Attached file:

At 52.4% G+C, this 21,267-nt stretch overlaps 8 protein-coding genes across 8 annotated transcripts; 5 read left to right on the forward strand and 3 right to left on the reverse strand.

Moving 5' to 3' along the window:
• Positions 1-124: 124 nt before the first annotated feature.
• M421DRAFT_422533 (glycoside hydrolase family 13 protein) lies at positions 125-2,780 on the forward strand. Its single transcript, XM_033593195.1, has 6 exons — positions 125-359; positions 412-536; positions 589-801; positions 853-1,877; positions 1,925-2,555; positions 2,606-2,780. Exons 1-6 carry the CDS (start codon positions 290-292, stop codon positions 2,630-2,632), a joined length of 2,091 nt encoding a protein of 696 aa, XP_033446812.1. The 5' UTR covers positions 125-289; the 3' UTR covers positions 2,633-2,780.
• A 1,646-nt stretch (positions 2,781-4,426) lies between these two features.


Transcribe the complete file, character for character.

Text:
At 52.4% G+C, this 21,267-nt stretch overlaps 8 protein-coding genes across 8 annotated transcripts; 5 read left to right on the forward strand and 3 right to left on the reverse strand.

Moving 5' to 3' along the window:
• Positions 1-124: 124 nt before the first annotated feature.
• M421DRAFT_422533 (glycoside hydrolase family 13 protein) lies at positions 125-2,780 on the forward strand. Its single transcript, XM_033593195.1, has 6 exons — positions 125-359; positions 412-536; positions 589-801; positions 853-1,877; positions 1,925-2,555; positions 2,606-2,780. Exons 1-6 carry the CDS (start codon positions 290-292, stop codon positions 2,630-2,632), a joined length of 2,091 nt encoding a protein of 696 aa, XP_033446812.1. The 5' UTR covers positions 125-289; the 3' UTR covers positions 2,633-2,780.
• A 1,646-nt stretch (positions 2,781-4,426) lies between these two features.